John Howard has trouble saying sorry. He could not manage if for the Aboriginal stolen generation nor for the wrongly locked up Cornelia Rau. The lies told about the children overboard did not produce the magic word nor did the absence of weapons of mass destruction in Iraq. But this week the Prime Minister did manage to use the word after the Reserve Bank put interest rates up:

I would say to the borrowers of Australia who are affected by this change that I am sorry about that and I regret the additional burden that will be put upon them as a result.

But don’t let anyone think that saying sorry is in any way an apology. As the front page of the Hobart Mercury so accurately put it yesterday: “Sorry … but it’s not my fault.”

Mr Howard went out of his way today to stress that just because he said he was sorry he was not apologising to anyone. In his dictionary the word does not imply such a thing at all:

I said I was sorry they occurred. I don’t think I used the word apology. I think there is a difference between the two things. I think we’ve been through that debate before in the context of something else.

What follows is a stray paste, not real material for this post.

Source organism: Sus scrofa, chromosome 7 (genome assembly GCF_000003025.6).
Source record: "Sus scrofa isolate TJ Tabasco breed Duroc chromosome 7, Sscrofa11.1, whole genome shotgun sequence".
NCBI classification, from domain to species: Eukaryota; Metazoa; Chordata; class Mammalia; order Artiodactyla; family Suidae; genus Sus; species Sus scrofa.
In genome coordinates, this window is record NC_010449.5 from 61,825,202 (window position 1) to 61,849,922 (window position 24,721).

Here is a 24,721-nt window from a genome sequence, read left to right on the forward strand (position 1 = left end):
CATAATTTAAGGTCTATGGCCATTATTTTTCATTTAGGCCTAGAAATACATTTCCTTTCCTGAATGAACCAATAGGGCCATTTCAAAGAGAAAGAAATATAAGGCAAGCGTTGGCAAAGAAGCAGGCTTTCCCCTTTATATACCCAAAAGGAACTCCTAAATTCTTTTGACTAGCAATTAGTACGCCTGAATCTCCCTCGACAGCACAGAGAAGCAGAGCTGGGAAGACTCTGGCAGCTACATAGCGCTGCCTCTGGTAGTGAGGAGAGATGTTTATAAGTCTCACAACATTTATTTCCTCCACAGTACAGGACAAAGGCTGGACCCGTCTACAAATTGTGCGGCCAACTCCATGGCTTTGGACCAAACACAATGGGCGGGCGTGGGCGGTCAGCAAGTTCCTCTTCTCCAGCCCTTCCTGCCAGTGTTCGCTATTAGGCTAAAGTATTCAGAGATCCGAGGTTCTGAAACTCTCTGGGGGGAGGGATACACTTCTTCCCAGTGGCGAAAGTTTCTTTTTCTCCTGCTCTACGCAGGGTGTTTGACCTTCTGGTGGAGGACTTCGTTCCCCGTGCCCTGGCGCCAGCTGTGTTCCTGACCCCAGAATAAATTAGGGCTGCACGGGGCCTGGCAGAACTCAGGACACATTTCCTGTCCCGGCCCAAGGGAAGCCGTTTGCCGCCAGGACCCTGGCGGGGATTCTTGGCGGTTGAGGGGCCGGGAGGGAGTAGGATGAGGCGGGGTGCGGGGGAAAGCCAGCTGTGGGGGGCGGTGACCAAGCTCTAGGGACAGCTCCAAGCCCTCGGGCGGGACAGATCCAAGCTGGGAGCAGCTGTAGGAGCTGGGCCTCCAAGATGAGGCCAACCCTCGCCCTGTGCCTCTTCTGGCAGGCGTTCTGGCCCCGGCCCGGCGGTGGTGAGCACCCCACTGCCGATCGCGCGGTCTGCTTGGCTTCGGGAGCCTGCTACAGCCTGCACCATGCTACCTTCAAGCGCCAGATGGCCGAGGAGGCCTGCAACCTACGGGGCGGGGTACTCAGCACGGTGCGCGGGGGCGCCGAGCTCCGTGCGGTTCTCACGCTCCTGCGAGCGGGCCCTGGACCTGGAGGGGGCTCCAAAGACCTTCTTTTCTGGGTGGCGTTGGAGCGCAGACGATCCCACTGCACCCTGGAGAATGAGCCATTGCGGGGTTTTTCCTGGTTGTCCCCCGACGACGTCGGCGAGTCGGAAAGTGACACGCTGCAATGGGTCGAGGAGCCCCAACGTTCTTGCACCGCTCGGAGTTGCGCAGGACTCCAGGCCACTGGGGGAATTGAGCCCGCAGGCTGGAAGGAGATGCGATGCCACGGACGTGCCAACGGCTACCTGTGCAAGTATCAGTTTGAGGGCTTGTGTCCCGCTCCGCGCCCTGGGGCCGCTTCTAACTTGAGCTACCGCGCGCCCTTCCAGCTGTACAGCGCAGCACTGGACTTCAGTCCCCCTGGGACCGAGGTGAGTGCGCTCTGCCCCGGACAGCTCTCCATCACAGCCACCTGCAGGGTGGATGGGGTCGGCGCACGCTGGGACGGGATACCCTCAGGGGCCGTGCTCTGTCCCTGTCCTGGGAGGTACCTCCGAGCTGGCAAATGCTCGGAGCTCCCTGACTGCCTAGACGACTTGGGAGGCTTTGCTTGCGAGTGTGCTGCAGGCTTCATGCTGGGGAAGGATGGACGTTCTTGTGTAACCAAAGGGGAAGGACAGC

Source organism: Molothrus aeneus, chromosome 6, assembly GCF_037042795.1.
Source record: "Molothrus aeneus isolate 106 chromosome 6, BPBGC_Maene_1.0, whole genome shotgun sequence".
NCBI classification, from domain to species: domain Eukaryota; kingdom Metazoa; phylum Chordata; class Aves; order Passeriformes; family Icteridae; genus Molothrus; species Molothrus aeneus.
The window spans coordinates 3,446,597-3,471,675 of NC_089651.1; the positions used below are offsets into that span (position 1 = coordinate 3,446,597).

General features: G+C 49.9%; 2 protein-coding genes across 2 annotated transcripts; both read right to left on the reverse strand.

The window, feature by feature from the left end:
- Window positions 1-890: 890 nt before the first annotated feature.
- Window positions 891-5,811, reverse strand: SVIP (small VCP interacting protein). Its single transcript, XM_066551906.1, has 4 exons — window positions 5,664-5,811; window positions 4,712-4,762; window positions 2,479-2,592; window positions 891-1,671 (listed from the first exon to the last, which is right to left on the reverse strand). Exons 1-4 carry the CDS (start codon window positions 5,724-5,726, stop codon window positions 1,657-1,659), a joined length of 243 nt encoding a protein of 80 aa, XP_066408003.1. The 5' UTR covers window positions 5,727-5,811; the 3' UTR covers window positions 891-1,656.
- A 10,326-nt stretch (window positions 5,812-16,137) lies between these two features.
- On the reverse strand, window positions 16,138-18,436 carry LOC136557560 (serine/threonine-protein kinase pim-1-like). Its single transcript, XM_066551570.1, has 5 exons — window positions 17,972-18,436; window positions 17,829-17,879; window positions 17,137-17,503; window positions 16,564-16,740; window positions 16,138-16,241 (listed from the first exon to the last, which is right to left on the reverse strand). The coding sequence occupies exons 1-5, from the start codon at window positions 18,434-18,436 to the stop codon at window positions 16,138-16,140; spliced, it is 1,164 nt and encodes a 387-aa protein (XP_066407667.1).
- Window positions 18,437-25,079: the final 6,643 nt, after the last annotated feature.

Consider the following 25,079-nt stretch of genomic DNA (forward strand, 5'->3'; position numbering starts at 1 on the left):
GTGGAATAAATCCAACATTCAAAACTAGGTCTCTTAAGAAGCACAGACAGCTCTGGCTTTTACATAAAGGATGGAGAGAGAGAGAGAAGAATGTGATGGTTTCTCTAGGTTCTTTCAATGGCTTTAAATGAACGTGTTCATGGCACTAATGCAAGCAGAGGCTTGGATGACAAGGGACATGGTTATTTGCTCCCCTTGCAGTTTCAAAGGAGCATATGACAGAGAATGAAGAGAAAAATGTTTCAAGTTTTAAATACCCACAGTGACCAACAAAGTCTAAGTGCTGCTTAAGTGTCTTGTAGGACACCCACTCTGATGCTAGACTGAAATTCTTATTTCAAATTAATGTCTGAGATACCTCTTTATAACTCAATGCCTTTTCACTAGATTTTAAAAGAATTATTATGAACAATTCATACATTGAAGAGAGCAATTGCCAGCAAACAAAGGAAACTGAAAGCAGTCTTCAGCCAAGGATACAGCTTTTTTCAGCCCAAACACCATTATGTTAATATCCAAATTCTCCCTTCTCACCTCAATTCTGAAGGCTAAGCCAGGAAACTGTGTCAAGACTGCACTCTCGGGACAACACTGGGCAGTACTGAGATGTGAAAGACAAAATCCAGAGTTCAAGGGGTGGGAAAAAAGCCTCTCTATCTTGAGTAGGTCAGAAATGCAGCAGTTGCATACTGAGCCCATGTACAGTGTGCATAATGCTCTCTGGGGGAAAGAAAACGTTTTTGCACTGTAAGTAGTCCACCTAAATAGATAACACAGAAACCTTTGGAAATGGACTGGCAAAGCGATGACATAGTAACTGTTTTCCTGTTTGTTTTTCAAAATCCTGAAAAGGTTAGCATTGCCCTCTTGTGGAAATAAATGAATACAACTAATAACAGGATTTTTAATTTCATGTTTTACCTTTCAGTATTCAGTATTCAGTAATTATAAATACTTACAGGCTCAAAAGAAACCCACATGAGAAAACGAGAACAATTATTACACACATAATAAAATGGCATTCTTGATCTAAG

I’m sorry when interest rates go up because it does impose a burden on people, I understand that.

But it’s also fair of me to point out that … a family in which, say, dad (works) full-time and mum (works) part-time got what, $20 a week out of the last budget in tax cuts? I think you’ve got to put that up against the impact of the interest rate rise.

So what does the word sorry mean when Mr Howard uses it? Perhaps the American Heritage Dictionary of the English Language of Houghton Mifflin Company gives a clue.  

If Mr Howard is not “feeling or expressing remorse for misdeeds” then perhaps he had in mind that “the economic outlook is depressing.”

Whatever he thinks, the voters of Australia are sure to find his comments “a sorry excuse.”

Already, I notice, the comments on newspaper web pages are agreeing with the caption writer on news.com who said “Sorry performance … John Howard has denied apologising for rate rise.”

In the funny way of politics it is quite possible that more votes will be lost by the sorry that is not an apology than the event for which Mr Howard is sorry, but not apologetic, for.

Peter Fray

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